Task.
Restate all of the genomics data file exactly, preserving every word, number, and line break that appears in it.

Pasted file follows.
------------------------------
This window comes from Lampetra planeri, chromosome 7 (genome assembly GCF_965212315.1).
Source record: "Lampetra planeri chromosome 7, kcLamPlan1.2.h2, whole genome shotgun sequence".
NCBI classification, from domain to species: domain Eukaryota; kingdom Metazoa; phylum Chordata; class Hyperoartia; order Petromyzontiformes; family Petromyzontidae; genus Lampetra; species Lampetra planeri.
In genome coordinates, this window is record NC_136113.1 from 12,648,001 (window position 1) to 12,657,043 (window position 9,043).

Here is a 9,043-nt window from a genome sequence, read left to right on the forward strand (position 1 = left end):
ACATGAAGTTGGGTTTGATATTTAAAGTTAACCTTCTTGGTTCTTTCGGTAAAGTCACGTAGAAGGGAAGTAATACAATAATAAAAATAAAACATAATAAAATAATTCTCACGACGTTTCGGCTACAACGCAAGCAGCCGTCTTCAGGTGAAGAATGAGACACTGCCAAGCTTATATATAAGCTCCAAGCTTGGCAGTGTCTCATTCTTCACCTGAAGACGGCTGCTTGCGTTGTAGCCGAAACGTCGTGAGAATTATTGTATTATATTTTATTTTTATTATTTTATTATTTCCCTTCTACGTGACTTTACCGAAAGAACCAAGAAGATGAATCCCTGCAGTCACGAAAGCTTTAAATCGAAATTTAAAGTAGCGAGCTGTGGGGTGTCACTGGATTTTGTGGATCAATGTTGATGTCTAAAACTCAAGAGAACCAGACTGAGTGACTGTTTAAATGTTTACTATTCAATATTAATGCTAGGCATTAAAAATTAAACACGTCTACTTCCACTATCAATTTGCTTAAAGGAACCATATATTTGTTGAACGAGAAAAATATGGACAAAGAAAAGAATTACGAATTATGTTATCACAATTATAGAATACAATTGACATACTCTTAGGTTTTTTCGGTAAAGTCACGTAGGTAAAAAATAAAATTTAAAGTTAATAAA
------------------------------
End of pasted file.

This window comes from Lampetra planeri, chromosome 7 (genome assembly GCF_965212315.1).
Source record: "Lampetra planeri chromosome 7, kcLamPlan1.2.h2, whole genome shotgun sequence".
NCBI classification, from domain to species: domain Eukaryota; kingdom Metazoa; phylum Chordata; class Hyperoartia; order Petromyzontiformes; family Petromyzontidae; genus Lampetra; species Lampetra planeri.
In genome coordinates, this window is record NC_136113.1 from 12,648,001 (window position 1) to 12,657,043 (window position 9,043).

Here is a 9,043-nt window from a genome sequence, read left to right on the forward strand (position 1 = left end):
ACATGAAGTTGGGTTTGATATTTAAAGTTAACCTTCTTGGTTCTTTCGGTAAAGTCACGTAGAAGGGAAGTAATACAATAATAAAAATAAAACATAATAAAATAATTCTCACGACGTTTCGGCTACAACGCAAGCAGCCGTCTTCAGGTGAAGAATGAGACACTGCCAAGCTTATATATAAGCTCCAAGCTTGGCAGTGTCTCATTCTTCACCTGAAGACGGCTGCTTGCGTTGTAGCCGAAACGTCGTGAGAATTATTGTATTATATTTTATTTTTATTATTTTATTATTTCCCTTCTACGTGACTTTACCGAAAGAACCAAGAAGATGAATCCCTGCAGTCACGAAAGCTTTAAATCGAAATTTAAAGTAGCGAGCTGTGGGGTGTCACTGGATTTTGTGGATCAATGTTGATGTCTAAAACTCAAGAGAACCAGACTGAGTGACTGTTTAAATGTTTACTATTCAATATTAATGCTAGGCATTAAAAATTAAACACGTCTACTTCCACTATCAATTTGCTTAAAGGAACCATATATTTGTTGAACGAGAAAAATATGGACAAAGAAAAGAATTACGAATTATGTTATCACAATTATAGAATACAATTGACATACTCTTAGGTTTTTTCGGTAAAGTCACGTAGGTAAAAAATAAAATTTAAAGTTAATAAA